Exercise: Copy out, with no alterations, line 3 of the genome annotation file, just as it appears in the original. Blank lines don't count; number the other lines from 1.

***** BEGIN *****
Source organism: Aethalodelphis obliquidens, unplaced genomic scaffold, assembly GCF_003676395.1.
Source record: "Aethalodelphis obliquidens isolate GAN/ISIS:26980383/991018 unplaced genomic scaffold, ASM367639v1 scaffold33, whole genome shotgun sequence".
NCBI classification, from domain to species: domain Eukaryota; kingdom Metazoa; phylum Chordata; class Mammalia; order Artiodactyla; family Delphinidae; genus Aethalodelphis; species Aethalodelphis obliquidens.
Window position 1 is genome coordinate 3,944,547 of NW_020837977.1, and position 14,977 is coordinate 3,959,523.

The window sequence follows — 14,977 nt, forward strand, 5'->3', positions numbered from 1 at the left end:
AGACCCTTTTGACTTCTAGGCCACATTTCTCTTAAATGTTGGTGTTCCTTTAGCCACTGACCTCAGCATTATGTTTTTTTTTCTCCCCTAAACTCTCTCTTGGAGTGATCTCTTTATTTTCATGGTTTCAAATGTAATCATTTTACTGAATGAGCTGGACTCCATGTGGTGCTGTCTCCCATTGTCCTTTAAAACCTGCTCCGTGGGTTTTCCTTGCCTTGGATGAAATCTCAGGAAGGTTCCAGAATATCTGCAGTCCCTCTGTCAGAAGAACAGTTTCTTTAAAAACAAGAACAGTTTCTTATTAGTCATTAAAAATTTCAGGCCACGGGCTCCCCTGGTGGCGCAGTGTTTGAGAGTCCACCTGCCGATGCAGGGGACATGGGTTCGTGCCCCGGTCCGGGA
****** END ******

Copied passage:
NCBI classification, from domain to species: domain Eukaryota; kingdom Metazoa; phylum Chordata; class Mammalia; order Artiodactyla; family Delphinidae; genus Aethalodelphis; species Aethalodelphis obliquidens.